The Lush Young Researcher Prize aims to recognise and reward those working hard to eliminate animal testing in science and cosmetics through their research. Katherine Chapman of Swansea University, has won one of this year’s 13 prizes for her work to improve the accuracy of cell based in vitro tests.
All new chemicals that come to market must be safety tested before they are used in products and treatments. An important element of this testing is investigating whether a chemical damages DNA - as this is a major cause of cancer. Unfortunately, this involves using animal-based tests to investigate if a particular substance encourages the growth of tumours.
To determine whether a substance needs further, animal-based, tests, a simple in vitro test is first conducted using human and animal cells. If chemical damage occurs within these cells then the chemical is taken to the next stage of testing, which involves observing whether the substance causes cancer in animals.
Katherine’s research looks at improving the efficiency of the initial in-vitro tests. Currently they can over-estimate the effect of chemicals on a cell, and falsely recommend that further testing is needed. By improving the reliability of these tests, many animals could be spared suffering.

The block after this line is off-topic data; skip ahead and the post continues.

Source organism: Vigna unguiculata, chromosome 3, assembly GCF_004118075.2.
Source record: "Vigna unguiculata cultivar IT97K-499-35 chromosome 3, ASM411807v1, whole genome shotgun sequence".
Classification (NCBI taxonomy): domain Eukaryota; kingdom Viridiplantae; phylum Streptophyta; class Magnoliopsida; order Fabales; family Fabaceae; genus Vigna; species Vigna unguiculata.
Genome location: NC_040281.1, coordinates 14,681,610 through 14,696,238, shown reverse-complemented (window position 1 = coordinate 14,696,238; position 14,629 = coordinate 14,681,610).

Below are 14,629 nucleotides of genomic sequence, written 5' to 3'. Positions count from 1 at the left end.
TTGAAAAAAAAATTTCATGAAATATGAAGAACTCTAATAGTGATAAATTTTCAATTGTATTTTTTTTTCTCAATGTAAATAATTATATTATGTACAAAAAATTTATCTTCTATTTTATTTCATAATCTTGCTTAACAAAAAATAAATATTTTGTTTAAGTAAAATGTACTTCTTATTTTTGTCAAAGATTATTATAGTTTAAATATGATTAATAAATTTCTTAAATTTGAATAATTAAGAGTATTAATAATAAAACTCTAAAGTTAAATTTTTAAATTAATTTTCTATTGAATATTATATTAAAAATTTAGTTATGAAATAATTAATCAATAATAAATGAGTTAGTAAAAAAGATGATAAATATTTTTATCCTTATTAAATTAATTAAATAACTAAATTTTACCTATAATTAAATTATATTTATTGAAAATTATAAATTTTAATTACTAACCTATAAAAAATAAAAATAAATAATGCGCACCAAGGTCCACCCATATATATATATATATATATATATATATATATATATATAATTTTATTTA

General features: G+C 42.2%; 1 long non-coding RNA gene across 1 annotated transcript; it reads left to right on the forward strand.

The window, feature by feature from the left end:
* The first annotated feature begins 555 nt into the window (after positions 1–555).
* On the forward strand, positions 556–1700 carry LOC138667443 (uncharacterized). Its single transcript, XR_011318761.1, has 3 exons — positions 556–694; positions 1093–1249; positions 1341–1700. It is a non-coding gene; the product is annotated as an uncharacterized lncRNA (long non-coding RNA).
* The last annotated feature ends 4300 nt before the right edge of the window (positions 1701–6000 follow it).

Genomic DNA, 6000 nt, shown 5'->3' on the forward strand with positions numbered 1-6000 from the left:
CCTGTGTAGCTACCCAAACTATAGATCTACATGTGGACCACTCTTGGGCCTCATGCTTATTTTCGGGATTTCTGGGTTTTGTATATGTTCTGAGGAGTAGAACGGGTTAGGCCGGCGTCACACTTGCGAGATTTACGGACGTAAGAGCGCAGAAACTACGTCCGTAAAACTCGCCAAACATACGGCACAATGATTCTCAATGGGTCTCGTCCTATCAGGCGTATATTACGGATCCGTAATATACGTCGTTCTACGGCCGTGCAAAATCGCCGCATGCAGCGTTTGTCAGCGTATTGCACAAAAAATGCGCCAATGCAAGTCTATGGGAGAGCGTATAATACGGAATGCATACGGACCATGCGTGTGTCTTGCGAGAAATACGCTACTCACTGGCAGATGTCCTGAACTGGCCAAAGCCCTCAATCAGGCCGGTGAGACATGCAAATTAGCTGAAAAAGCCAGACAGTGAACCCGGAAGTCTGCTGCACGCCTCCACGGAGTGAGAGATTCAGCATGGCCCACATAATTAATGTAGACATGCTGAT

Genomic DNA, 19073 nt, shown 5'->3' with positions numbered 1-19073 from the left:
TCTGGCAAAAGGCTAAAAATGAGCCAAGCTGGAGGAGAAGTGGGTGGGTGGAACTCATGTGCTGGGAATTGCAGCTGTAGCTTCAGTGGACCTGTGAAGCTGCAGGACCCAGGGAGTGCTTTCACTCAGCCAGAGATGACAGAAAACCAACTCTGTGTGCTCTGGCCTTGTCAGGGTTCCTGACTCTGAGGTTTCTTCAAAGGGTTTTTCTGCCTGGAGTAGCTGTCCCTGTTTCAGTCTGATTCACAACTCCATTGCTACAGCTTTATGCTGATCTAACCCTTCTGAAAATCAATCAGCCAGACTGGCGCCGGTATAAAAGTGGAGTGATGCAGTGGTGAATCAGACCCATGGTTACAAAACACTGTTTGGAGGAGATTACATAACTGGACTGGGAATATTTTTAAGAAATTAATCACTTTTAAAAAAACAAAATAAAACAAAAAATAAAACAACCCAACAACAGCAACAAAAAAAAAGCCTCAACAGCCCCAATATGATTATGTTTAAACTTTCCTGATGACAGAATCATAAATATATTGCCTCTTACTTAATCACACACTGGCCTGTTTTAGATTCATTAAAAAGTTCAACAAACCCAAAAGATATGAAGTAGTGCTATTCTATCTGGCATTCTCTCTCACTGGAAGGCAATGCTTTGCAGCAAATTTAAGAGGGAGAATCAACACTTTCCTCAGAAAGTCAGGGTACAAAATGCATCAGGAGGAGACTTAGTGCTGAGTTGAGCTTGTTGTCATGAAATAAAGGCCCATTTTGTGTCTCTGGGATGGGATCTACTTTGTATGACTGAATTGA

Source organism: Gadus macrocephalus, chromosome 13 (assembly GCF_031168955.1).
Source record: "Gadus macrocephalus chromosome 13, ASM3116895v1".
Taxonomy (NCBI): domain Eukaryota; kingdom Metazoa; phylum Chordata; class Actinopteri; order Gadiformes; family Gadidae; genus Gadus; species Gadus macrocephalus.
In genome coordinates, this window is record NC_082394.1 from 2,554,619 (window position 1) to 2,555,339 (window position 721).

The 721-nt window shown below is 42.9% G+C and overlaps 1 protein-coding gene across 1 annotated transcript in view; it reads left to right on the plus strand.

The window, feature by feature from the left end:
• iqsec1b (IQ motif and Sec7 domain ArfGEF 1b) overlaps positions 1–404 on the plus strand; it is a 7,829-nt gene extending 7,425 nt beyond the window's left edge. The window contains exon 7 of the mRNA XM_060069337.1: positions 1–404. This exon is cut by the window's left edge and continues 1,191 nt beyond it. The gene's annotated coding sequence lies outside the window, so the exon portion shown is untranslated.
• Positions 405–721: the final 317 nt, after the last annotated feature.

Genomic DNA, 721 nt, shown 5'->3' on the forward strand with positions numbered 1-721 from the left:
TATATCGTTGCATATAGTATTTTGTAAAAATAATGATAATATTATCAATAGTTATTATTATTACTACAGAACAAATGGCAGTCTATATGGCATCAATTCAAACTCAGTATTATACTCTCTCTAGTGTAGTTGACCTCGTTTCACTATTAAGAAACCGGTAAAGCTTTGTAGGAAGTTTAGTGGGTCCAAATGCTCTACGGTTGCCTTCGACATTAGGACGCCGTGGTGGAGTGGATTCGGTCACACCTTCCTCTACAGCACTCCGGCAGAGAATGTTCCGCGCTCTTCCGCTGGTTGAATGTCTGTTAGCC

Katherine explains: “My PhD involved working to improve the current initial, cell-based tests by using longer-term chemical treatments, 3D skin models, low doses and human cells.
“More recently, my postdoctoral position has involved developing a test that could potentially contribute to the replacement of the two-year rodent cancer bioassay. Together, it is hoped that these changes will lead to effective safety testing without animals.”
She adds: “I believe that it is extremely important to avoid animal use in science wherever possible. Often, experimentation can cause long-term suffering to the animals and, of course, animals cannot consent to being tested on.
“I also believe that human cell-based tests are likely to provide more relevant information on human responses to chemicals than animals can.”
After winning the Lush Prize, Katherine aims to continue and further extend the research she begun during her PhD.
She says: “It gives me the opportunity to manage a project independently and, importantly, continue work towards replacing animals in the testing of possible cancer-causing chemicals.”